Writing multiple WIPs simultaneously

Dear authors, do you work on multiple WIPs at once? If so, how is it going for you? Is it a lose-lose situation, or do you make it work?

I’ve been writing my WIP, and It’s been going well so far — check it out (Shameless plug lol)

The problem is that I have this nagging voice in my head in the form of another idea for a game. I tried to ignore it because I want to focus on my current WIP, but it’s getting worse, lol.

So, do you think it’s possible to handle more than one current wip simultaneously?


Not and get anything done. Try folding the idea into the current one instead.


@CC_Hill cough


I’ve tried to, but I had to keep my focus on one project at a time.

When I get new story ideas percolating inside my head, I do take the time to outline/story-board the idea, so that I can go back to focusing on my one active project.

If I need a day away from my project but still want to write, I will write a bit of creative writing based on those ideas in the wings. This creative writing is not anything that can bloom into a new project.

So, is it possible? Yes. Can I, personally, manage two (or more) projects at once? No.


Followed that advice instinctively a while ago. It helped for a time, but I think it also made the need to write the other WIP stronger :sob:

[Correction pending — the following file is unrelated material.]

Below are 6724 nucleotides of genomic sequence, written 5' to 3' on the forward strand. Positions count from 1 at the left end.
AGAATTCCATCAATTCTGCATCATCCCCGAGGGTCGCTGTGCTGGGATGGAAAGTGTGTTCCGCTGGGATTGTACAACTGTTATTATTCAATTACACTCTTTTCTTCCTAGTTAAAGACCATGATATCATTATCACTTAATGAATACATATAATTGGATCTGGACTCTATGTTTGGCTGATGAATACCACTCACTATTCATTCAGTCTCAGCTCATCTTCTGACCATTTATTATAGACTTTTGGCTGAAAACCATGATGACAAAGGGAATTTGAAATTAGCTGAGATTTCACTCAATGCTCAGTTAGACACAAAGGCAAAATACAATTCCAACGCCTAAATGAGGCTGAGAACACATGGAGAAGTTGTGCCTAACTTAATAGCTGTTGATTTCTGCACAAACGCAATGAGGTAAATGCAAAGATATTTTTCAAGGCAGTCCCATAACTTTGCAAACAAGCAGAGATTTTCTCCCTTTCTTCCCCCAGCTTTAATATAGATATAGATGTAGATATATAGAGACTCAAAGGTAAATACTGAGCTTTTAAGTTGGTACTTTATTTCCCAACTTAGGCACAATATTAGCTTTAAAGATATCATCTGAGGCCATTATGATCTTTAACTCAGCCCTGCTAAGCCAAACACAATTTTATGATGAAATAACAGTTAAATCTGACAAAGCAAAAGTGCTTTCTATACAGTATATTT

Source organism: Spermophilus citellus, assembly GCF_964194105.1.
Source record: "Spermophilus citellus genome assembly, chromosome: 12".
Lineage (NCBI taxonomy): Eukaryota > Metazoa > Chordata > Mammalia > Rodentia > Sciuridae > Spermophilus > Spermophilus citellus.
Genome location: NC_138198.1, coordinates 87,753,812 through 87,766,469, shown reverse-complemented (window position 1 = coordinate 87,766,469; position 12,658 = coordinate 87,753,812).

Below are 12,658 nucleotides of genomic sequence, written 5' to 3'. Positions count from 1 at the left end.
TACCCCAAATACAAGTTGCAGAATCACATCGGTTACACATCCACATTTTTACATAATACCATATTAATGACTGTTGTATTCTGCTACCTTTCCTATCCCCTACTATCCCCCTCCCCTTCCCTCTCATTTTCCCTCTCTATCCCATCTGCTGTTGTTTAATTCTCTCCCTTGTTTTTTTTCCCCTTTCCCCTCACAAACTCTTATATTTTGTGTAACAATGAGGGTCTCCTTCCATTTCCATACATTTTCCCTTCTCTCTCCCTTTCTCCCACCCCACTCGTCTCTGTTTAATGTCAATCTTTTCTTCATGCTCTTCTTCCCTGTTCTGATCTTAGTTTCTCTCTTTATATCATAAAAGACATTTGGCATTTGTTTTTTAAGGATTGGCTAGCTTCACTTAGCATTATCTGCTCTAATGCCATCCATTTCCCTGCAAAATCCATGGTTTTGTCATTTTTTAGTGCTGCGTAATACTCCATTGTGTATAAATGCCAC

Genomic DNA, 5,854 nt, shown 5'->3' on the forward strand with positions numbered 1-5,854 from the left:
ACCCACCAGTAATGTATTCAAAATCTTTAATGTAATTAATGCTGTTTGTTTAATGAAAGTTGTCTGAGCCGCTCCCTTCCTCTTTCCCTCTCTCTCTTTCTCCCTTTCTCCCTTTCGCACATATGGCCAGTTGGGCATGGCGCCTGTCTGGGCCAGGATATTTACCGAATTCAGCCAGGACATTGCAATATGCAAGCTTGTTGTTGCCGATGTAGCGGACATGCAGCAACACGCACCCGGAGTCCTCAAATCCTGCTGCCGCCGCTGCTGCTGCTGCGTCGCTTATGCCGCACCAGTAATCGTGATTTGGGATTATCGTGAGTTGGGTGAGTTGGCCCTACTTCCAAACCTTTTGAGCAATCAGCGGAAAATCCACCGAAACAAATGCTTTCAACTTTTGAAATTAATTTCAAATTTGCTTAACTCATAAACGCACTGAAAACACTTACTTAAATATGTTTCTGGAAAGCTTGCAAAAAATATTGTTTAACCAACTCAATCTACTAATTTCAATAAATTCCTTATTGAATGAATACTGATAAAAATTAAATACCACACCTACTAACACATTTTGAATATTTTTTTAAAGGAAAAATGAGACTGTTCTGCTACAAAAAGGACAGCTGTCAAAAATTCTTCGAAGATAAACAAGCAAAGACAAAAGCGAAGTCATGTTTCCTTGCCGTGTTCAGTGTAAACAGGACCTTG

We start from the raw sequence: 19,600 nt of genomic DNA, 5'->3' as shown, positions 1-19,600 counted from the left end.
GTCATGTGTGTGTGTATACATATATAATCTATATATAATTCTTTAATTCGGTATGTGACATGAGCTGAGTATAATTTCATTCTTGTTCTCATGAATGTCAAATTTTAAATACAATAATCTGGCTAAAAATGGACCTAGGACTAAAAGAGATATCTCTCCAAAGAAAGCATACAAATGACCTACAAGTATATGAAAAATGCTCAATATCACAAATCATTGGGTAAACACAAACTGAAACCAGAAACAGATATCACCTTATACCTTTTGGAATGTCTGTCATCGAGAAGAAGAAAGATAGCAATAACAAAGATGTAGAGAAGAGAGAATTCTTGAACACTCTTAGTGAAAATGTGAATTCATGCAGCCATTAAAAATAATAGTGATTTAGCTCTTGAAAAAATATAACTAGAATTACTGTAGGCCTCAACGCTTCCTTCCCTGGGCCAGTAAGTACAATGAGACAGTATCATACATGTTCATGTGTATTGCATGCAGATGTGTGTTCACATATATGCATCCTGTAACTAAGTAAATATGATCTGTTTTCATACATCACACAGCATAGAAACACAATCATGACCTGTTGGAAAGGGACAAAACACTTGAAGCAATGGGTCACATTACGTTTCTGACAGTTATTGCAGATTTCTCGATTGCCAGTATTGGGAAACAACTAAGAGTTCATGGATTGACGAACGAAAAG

I mean, I’m incapable of writing multiple words simultaneously, so obviously I can’t literally work on multiple projects at the same time. I may focus on different ones on different days though.


Two is a good number for me. If you’re getting burnt out on one, it may help to switch to the other. I’m working on two now (I’ll make a WIP thread for the other once my first published game is out).

But two should be the maximum. Any more and you’re probably spreading yourself too thin.

I’ll bite.


I’ve tried to, it went great up until I had to actually work on the outline. Then I realized I still have that main project to get back to…
When vibes are great and you are doing scenes you have in mind, it works - and I don’t fight it, I write those scenes down and put them in a folder for later. But no story’s gonna sustain itself on vibes.


I consistently have a million ideas at once, and the intense need to work on them all. What’s worked for me is to pick one to be the “primary” story (L:COTS) and then work on the others sporadically. This allows me to get the other projects out of my system (because ignoring them just makes my work on my primary project slower). It also sets me up to have more games down the line.

Meanwhile, I’m very disciplined about working on my main project (it’s currently at 300k+ words). So, I have to work on the main story no matter what, but I take 1-2 days a month to write other stuff. It kind of releases a pressure valve in my head in both directions: working on something different lets my brain rest and come back to my main project refreshed, and I get a little boost of dopamine or whatever by having side projects I regularly “play hooky” from, because I only write for them occasionally. (I suspect the reason this last part is so helpful is that if I don’t have to be disciplined everywhere, it’s easier to be disciplined in one place, i.e. my main project).